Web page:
The Making of a Racist

Since I am starting out by telling you that I am a white, middle-aged male, you can assume that Paul is writing this. Lee could never be confused for a guy. More importantly, Lee is Hispanic, making her the minority group in the racism paradigm. I, on the other hand, am the proverbial ‘Man’ that has been keeping people of color down. If you are reading this and thinking that I am writing in jest, I am not. I know that I was trained to be a racist. As a youth, it was not a tiger whose toe was caught during a game of ‘Eeny Meeny Miny moe’. Long before the N-word lost its five extra letters, it sat innocently in this child’s game. Those same African-American toes where synonymous with Brazil nuts. To say that I have never said the n-word would be a lie and would assume that I have never had cocktail mix.

One part fear, two parts entitlement...

One part fear, two parts entitlement…

My indoctrination was subtle and natural. The Ku Klux Klan was absolutely bad and African-Americans or Mexicans where generally nice people. In California, where I grew up, a Cuban or a Haitian simply fell under one of these categories. This is one of the primary places where the ignorance laid. For the longest time, I thought that all people of color spoke with one voice, held one belief, and saw the world through one eye. This belief planted the first seeds of fear in my Caucasian soul. My intellect knows that there is white (and male) privilege but that fearful part in me still worries that if I acknowledge it then this single-minded machine that we call ‘minority’ will take it away. I can enumerate many of the ways that being white has helped me but cannot imagine my life without this aid. Even now, the topic brings a little pit to my stomach.

Somewhere along the line, I figured out that there is more than one kind of racism. I did not need to burn a cross to be a racist. Maybe it was my Hispanic wife with her skin the color of nonfat milk or my coffee colored daughter that gave me a little glimpse of insight. I realized that there is a difference between being a bigot and being racist. Bigots are easy to deal with. They are ignorant jokes that are effortlessly called out. Racists are more ingrained, more institutionalized. (Without getting off track, see Trump who seems to be able to be both a bigot and a racist.)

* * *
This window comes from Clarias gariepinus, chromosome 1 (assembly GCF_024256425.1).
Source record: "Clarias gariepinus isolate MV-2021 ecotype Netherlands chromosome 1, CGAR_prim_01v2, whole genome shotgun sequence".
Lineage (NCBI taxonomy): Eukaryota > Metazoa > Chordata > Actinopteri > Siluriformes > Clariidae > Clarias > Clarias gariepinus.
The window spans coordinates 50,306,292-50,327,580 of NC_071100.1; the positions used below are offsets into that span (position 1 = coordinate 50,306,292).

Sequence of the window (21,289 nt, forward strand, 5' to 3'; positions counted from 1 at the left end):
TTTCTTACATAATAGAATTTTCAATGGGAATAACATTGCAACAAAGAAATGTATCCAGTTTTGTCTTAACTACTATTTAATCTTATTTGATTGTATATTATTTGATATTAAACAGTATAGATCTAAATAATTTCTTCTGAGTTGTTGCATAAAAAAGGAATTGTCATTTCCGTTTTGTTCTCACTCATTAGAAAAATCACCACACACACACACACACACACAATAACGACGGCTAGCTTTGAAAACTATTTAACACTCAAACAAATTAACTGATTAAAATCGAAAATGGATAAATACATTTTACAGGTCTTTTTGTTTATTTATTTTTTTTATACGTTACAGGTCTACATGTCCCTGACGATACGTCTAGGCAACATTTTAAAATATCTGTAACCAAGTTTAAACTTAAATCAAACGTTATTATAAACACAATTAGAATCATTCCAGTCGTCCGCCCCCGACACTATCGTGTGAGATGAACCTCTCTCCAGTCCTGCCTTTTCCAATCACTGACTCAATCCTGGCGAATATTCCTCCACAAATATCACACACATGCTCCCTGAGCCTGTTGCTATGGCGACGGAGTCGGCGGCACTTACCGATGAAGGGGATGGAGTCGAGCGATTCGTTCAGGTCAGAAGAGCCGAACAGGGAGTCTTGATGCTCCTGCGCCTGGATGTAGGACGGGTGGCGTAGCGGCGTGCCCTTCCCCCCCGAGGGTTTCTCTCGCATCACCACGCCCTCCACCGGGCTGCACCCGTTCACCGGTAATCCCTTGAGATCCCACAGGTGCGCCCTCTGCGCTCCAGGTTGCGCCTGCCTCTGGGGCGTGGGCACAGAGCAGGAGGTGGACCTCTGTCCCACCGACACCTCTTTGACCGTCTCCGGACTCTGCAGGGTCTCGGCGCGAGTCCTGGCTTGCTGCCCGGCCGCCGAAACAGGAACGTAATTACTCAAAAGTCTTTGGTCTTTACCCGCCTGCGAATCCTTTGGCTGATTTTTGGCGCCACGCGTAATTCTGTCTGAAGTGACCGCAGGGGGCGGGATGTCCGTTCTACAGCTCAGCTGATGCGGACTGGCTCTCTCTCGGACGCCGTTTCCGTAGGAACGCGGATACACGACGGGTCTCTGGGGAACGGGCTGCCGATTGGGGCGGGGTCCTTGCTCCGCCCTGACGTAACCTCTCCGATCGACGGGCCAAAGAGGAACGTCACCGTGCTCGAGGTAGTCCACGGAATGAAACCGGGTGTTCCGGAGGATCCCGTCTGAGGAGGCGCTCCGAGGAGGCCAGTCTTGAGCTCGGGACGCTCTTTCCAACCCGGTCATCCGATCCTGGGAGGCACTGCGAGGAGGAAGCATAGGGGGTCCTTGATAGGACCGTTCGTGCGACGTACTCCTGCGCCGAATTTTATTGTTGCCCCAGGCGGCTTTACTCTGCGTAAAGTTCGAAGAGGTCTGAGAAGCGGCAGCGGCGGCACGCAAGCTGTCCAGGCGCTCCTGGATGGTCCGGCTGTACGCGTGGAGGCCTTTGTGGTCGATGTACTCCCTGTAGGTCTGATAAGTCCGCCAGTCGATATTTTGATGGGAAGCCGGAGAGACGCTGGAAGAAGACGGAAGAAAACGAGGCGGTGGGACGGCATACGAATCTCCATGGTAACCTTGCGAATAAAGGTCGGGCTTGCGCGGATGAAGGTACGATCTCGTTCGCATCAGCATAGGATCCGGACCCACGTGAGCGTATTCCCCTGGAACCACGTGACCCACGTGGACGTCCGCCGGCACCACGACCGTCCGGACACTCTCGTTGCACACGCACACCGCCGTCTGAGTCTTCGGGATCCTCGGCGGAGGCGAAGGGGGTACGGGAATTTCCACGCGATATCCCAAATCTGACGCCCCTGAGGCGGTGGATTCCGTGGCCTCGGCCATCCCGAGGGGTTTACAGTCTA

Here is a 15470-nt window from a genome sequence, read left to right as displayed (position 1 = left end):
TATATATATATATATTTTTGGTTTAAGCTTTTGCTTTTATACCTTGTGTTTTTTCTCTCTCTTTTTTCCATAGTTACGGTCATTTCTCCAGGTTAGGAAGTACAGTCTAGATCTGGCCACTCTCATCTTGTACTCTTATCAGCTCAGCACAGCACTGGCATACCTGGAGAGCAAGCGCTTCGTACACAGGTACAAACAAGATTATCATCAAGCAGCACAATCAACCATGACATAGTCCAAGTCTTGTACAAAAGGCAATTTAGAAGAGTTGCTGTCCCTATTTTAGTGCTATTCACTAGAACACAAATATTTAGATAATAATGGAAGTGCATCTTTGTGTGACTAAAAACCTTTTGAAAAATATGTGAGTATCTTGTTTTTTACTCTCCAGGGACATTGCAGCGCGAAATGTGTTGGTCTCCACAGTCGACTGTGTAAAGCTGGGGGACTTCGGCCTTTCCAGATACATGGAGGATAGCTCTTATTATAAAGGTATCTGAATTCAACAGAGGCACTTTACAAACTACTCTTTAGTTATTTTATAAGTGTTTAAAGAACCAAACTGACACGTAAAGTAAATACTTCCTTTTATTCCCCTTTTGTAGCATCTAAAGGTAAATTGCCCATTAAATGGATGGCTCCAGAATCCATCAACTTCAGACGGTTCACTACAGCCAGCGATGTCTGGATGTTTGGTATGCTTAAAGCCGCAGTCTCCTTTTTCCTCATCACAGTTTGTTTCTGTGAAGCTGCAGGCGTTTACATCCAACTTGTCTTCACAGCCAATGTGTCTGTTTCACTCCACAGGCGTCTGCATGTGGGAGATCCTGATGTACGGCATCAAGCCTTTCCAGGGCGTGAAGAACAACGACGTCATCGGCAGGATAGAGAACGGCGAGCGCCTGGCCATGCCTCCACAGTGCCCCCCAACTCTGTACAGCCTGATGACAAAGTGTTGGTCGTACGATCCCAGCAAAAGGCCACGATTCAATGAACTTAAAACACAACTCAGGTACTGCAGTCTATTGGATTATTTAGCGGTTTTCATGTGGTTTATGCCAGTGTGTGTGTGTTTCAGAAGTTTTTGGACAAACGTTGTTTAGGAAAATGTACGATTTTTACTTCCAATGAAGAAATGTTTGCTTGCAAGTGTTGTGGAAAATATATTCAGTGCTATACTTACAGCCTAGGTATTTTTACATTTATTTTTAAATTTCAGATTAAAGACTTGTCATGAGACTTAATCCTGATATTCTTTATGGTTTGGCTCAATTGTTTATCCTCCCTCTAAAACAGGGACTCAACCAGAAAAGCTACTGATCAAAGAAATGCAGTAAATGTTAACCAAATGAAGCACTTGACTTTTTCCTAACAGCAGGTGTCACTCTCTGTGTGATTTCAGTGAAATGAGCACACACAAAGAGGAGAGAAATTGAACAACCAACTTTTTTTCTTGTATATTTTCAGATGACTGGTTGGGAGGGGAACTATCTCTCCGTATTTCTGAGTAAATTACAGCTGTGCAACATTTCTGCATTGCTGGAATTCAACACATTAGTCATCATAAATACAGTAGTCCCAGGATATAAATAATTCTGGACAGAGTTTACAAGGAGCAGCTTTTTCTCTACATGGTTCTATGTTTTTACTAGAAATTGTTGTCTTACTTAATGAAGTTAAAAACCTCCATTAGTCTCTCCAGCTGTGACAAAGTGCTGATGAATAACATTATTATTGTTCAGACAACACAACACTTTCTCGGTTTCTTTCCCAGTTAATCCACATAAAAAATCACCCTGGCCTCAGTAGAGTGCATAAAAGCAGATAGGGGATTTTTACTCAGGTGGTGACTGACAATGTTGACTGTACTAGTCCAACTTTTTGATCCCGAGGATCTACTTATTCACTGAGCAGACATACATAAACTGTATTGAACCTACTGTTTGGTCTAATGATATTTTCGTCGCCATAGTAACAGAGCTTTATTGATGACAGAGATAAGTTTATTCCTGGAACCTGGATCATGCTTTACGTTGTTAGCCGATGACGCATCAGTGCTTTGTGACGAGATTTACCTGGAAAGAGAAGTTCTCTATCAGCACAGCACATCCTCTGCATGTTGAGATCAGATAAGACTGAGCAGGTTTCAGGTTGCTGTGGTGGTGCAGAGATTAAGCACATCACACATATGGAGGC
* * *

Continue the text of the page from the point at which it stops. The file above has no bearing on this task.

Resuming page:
So that we are clear, I have no illusion that, with 600 or so words on a little relationship blog, I can make centuries of wrongs go away. I cannot wave me magic pen and make everyone see with unconditional eyes.   I would never devalue the struggle of those that do not share my privilege. I am writing this for me; my step one in a metaphorical twelve step process. I acknowledge that I was bred to be a racist, that this reaches deep into my bones. So now I am committed to changing my little piece of the world. If I can waive my privilege by standing with those that do not have it then I will. I will teach my children the value of everyone without the need to devalue others in the process. Like everyone trying to transform, it is my time to give back. It is my time to mentor those that have hit rock bottom. That is what these words are trying to do. I write them to reach out to others that have been taught fear and see the need to change.  I hope that enough of us read them.

One comment

  • Miriam Alario

    It is a deep and difficult issue, probably born millennia ago for Darwinian reasons. And sometimes it manifests in what my deliriously liberal Mother called “The Maude Syndrome”. Part of the Racist dialog is White Guilt itself… The impression that a person of color must need defending, that they must be down-trodden by the nature of their skin color. It is only when we begin to look past even eye color, into a person’s soul, that racism can begin to evolve into oblivion. Good luck, I too still struggle.

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